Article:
But what I can’t escape….what provokes me personally to pastor the way that I do, is that the only way I can truly know which of the sheep are weak, sick, broken, have been driven away, or wandered away and are now lost, is if I spend some significant time face to face with them on a regular basis. As they live life day to day in the crazy but real world of our community, I’ve been given the privilege and the time to build deep, meaningful, and real relationship with them so that I can know them and be known by them. This is what makes it possible for me to tend to them at the level that God clearly expects me to.
I learned an interesting lesson connected with what I’ve just written when I planted a church the first time. I’ve passed it on to other young men feeling called to church plant and/or pastor over the years. Here’s what I tell them:
“Your first and primary responsibility as a pastor is to feed, (teach), the flock, no question about that. But it won’t be your great teaching ability that will keep the people in your church, (since very few people are actually good teachers when they first begin pastoring). No, what will keep them with you is your genuine love for them that you express by spending time with them as individuals and as families, getting to know them and letting yourself be known in their homes and your home, not the church building. And when your teaching gift really does develop and the church grows, don’t fall into the trap of being so busy using your teaching gift for the crowds that you no longer have time to tend to the flock in the same way you did at the beginning. If the church grows to the point where you can no longer tend to them, then train and tend to the leaders who will tend to the flock. But tend to the leaders the same way you used to tend to the flock–individually and with families in their homes and you own”.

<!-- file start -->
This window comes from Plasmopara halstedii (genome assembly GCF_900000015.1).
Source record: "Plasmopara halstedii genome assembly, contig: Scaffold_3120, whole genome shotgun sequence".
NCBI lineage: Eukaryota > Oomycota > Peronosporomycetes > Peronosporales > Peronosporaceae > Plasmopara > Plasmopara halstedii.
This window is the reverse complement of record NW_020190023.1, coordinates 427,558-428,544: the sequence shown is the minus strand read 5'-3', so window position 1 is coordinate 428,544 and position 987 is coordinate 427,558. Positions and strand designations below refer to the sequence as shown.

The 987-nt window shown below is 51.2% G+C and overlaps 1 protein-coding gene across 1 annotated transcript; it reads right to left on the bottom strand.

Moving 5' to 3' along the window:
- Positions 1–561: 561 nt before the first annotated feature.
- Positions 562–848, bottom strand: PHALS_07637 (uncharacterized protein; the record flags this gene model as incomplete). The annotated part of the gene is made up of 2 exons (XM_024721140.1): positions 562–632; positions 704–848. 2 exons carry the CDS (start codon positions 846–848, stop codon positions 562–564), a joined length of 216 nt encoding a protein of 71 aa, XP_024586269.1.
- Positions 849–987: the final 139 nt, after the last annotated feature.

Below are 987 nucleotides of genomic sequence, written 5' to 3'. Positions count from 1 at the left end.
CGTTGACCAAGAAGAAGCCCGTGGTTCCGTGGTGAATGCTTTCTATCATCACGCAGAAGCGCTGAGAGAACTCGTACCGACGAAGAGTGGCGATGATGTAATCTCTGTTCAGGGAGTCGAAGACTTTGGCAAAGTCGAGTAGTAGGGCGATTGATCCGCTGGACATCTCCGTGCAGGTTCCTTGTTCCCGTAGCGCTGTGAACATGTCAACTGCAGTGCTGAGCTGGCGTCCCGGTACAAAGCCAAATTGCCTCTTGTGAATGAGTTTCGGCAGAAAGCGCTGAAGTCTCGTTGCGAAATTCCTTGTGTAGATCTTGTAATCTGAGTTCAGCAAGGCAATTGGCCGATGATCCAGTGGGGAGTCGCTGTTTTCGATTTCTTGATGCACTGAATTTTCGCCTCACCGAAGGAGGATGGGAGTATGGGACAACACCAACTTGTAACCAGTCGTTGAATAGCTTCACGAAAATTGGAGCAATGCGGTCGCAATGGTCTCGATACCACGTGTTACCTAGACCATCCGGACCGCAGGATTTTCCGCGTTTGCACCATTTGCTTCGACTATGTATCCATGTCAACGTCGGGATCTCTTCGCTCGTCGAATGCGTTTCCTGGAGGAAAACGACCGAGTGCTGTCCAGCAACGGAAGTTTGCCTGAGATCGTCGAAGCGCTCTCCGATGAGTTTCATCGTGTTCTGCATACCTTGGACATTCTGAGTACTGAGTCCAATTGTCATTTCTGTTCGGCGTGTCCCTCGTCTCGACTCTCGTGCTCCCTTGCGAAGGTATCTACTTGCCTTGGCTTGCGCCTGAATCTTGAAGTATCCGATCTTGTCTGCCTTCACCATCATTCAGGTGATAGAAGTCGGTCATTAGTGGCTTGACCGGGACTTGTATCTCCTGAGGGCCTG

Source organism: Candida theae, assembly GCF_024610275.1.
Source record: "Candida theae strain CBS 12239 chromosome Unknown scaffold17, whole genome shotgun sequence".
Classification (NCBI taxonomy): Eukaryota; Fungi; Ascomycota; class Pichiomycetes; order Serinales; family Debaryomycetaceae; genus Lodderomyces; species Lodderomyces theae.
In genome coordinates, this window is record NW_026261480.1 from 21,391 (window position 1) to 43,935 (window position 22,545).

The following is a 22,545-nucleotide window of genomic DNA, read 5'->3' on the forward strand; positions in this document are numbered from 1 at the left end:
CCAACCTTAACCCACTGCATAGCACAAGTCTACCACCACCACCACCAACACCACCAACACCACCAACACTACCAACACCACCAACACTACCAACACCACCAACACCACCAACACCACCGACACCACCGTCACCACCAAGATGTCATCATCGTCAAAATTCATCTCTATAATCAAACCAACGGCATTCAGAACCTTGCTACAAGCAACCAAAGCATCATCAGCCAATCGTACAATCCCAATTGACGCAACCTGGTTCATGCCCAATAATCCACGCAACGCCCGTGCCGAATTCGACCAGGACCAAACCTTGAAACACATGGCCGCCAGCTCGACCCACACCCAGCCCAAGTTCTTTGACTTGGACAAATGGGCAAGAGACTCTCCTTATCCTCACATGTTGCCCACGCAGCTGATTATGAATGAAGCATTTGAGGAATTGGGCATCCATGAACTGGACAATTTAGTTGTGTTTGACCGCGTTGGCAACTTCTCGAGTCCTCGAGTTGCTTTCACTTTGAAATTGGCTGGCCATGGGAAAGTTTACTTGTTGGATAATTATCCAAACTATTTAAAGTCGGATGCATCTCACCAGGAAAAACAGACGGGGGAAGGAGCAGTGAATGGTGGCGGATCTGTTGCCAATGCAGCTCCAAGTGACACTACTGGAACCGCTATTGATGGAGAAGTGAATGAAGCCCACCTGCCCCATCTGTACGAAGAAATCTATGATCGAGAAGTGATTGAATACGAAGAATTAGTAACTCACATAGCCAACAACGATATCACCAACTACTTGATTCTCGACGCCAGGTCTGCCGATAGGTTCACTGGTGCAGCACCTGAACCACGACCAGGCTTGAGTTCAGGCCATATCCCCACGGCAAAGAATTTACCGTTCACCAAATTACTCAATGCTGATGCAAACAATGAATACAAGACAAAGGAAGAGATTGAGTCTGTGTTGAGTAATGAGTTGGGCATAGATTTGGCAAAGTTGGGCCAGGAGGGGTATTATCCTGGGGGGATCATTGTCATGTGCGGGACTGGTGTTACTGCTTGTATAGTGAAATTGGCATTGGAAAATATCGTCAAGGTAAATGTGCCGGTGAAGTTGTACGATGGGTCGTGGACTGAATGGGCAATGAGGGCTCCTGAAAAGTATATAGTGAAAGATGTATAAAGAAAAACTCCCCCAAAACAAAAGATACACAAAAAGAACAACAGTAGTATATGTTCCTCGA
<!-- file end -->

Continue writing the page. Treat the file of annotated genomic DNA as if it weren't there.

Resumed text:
When I pile the reality of being a techno-lamer on top of this conviction I have about God’s expectation for those who shepherd His people which is already piled on the way He’s hard-wired me as a person, I come face to face with the dilemma that I pray I’ve made understandable.
As stoked as I am about the interaction, fellowship, and encouragement I find on this blog with all of you, I must keep my face to computer time limited so that my face to face time with my flock is not diminished. I know that my interaction with all of you through this blog is minimal, and I sincerely regret that. But please know that it isn’t the result of a lack of desire, it’s primarily because of my hard-wiring and my conviction about being a shepherd of God’s people.